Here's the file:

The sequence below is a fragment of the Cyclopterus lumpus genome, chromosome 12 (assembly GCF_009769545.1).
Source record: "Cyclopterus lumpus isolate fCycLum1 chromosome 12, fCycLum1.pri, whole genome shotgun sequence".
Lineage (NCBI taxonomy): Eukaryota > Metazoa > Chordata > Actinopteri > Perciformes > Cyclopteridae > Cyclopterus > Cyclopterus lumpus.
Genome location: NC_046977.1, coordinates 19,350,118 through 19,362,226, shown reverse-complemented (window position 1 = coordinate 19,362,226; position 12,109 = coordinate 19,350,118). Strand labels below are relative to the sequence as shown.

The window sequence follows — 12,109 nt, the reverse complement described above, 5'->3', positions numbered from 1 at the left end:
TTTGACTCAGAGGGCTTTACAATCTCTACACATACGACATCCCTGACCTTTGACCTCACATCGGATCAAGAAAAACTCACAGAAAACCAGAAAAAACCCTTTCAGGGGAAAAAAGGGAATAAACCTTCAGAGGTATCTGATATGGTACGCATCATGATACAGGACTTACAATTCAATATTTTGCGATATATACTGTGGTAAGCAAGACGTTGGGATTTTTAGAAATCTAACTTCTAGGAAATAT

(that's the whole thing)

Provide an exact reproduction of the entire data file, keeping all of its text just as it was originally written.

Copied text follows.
The sequence below is a fragment of the Cyclopterus lumpus genome, chromosome 12 (assembly GCF_009769545.1).
Source record: "Cyclopterus lumpus isolate fCycLum1 chromosome 12, fCycLum1.pri, whole genome shotgun sequence".
Lineage (NCBI taxonomy): Eukaryota > Metazoa > Chordata > Actinopteri > Perciformes > Cyclopteridae > Cyclopterus > Cyclopterus lumpus.
Genome location: NC_046977.1, coordinates 19,350,118 through 19,362,226, shown reverse-complemented (window position 1 = coordinate 19,362,226; position 12,109 = coordinate 19,350,118). Strand labels below are relative to the sequence as shown.

The window sequence follows — 12,109 nt, the reverse complement described above, 5'->3', positions numbered from 1 at the left end:
TTTGACTCAGAGGGCTTTACAATCTCTACACATACGACATCCCTGACCTTTGACCTCACATCGGATCAAGAAAAACTCACAGAAAACCAGAAAAAACCCTTTCAGGGGAAAAAAGGGAATAAACCTTCAGAGGTATCTGATATGGTACGCATCATGATACAGGACTTACAATTCAATATTTTGCGATATATACTGTGGTAAGCAAGACGTTGGGATTTTTAGAAATCTAACTTCTAGGAAATAT